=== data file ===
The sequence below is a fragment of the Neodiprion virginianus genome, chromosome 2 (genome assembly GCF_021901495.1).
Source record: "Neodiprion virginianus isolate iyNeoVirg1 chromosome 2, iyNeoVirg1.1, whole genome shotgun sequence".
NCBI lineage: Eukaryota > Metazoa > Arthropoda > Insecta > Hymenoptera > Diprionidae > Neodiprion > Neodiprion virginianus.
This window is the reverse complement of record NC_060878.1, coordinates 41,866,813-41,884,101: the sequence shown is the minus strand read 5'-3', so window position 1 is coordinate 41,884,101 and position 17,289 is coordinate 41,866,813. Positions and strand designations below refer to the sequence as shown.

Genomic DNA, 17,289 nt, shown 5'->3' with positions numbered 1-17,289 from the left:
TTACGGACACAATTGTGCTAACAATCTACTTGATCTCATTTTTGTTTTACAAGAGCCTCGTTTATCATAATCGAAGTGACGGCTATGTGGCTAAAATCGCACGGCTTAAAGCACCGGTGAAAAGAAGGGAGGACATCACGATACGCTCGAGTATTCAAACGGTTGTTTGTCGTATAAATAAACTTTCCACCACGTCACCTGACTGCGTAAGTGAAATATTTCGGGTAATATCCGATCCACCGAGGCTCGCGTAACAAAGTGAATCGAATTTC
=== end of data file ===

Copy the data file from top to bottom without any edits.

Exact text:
The sequence below is a fragment of the Neodiprion virginianus genome, chromosome 2 (genome assembly GCF_021901495.1).
Source record: "Neodiprion virginianus isolate iyNeoVirg1 chromosome 2, iyNeoVirg1.1, whole genome shotgun sequence".
NCBI lineage: Eukaryota > Metazoa > Arthropoda > Insecta > Hymenoptera > Diprionidae > Neodiprion > Neodiprion virginianus.
This window is the reverse complement of record NC_060878.1, coordinates 41,866,813-41,884,101: the sequence shown is the minus strand read 5'-3', so window position 1 is coordinate 41,884,101 and position 17,289 is coordinate 41,866,813. Positions and strand designations below refer to the sequence as shown.

Genomic DNA, 17,289 nt, shown 5'->3' with positions numbered 1-17,289 from the left:
TTACGGACACAATTGTGCTAACAATCTACTTGATCTCATTTTTGTTTTACAAGAGCCTCGTTTATCATAATCGAAGTGACGGCTATGTGGCTAAAATCGCACGGCTTAAAGCACCGGTGAAAAGAAGGGAGGACATCACGATACGCTCGAGTATTCAAACGGTTGTTTGTCGTATAAATAAACTTTCCACCACGTCACCTGACTGCGTAAGTGAAATATTTCGGGTAATATCCGATCCACCGAGGCTCGCGTAACAAAGTGAATCGAATTTC